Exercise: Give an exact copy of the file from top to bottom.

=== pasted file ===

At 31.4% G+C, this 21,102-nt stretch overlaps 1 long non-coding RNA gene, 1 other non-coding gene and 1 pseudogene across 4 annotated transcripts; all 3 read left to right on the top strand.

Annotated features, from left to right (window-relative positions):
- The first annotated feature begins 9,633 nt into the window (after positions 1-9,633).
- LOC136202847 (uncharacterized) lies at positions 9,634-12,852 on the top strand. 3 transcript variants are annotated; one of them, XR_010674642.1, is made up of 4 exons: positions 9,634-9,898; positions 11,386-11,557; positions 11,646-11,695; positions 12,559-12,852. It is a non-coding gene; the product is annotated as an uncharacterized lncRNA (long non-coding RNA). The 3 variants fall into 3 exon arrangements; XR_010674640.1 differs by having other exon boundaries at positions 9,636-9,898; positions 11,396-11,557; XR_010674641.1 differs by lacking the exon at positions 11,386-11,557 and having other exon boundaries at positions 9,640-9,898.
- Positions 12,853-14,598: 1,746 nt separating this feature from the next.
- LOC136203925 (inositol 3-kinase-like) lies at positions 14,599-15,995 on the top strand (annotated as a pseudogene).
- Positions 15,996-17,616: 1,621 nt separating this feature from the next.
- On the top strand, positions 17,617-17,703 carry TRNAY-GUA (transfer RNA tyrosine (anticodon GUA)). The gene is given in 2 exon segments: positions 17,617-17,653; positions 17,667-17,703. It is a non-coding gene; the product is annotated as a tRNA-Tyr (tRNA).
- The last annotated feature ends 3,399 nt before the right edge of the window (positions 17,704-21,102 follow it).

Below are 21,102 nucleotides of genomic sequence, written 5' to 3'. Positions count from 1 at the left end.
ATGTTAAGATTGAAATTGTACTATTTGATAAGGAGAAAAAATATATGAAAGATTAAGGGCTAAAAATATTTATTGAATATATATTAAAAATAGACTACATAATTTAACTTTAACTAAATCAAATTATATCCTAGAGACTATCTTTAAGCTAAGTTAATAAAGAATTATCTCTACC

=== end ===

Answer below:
At 31.4% G+C, this 21,102-nt stretch overlaps 1 long non-coding RNA gene, 1 other non-coding gene and 1 pseudogene across 4 annotated transcripts; all 3 read left to right on the top strand.

Annotated features, from left to right (window-relative positions):
- The first annotated feature begins 9,633 nt into the window (after positions 1-9,633).
- LOC136202847 (uncharacterized) lies at positions 9,634-12,852 on the top strand. 3 transcript variants are annotated; one of them, XR_010674642.1, is made up of 4 exons: positions 9,634-9,898; positions 11,386-11,557; positions 11,646-11,695; positions 12,559-12,852. It is a non-coding gene; the product is annotated as an uncharacterized lncRNA (long non-coding RNA). The 3 variants fall into 3 exon arrangements; XR_010674640.1 differs by having other exon boundaries at positions 9,636-9,898; positions 11,396-11,557; XR_010674641.1 differs by lacking the exon at positions 11,386-11,557 and having other exon boundaries at positions 9,640-9,898.
- Positions 12,853-14,598: 1,746 nt separating this feature from the next.
- LOC136203925 (inositol 3-kinase-like) lies at positions 14,599-15,995 on the top strand (annotated as a pseudogene).
- Positions 15,996-17,616: 1,621 nt separating this feature from the next.
- On the top strand, positions 17,617-17,703 carry TRNAY-GUA (transfer RNA tyrosine (anticodon GUA)). The gene is given in 2 exon segments: positions 17,617-17,653; positions 17,667-17,703. It is a non-coding gene; the product is annotated as a tRNA-Tyr (tRNA).
- The last annotated feature ends 3,399 nt before the right edge of the window (positions 17,704-21,102 follow it).

Below are 21,102 nucleotides of genomic sequence, written 5' to 3'. Positions count from 1 at the left end.
ATGTTAAGATTGAAATTGTACTATTTGATAAGGAGAAAAAATATATGAAAGATTAAGGGCTAAAAATATTTATTGAATATATATTAAAAATAGACTACATAATTTAACTTTAACTAAATCAAATTATATCCTAGAGACTATCTTTAAGCTAAGTTAATAAAGAATTATCTCTACC